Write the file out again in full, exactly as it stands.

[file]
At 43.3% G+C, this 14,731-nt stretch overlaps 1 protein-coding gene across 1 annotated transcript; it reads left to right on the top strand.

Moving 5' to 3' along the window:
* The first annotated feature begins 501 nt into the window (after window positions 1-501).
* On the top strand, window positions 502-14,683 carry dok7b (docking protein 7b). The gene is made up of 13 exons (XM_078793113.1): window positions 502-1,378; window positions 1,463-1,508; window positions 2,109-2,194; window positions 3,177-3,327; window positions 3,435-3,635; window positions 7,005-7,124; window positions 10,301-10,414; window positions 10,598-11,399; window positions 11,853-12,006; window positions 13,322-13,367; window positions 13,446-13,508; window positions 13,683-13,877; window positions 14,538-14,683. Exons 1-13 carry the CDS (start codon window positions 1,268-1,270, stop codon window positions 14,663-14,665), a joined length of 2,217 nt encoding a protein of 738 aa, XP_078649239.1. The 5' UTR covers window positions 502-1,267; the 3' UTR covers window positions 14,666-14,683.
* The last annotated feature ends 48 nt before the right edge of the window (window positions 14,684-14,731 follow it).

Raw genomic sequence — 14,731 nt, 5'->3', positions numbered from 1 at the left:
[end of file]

At 43.3% G+C, this 14,731-nt stretch overlaps 1 protein-coding gene across 1 annotated transcript; it reads left to right on the top strand.

Moving 5' to 3' along the window:
* The first annotated feature begins 501 nt into the window (after window positions 1-501).
* On the top strand, window positions 502-14,683 carry dok7b (docking protein 7b). The gene is made up of 13 exons (XM_078793113.1): window positions 502-1,378; window positions 1,463-1,508; window positions 2,109-2,194; window positions 3,177-3,327; window positions 3,435-3,635; window positions 7,005-7,124; window positions 10,301-10,414; window positions 10,598-11,399; window positions 11,853-12,006; window positions 13,322-13,367; window positions 13,446-13,508; window positions 13,683-13,877; window positions 14,538-14,683. Exons 1-13 carry the CDS (start codon window positions 1,268-1,270, stop codon window positions 14,663-14,665), a joined length of 2,217 nt encoding a protein of 738 aa, XP_078649239.1. The 5' UTR covers window positions 502-1,267; the 3' UTR covers window positions 14,666-14,683.
* The last annotated feature ends 48 nt before the right edge of the window (window positions 14,684-14,731 follow it).

Raw genomic sequence — 14,731 nt, 5'->3', positions numbered from 1 at the left: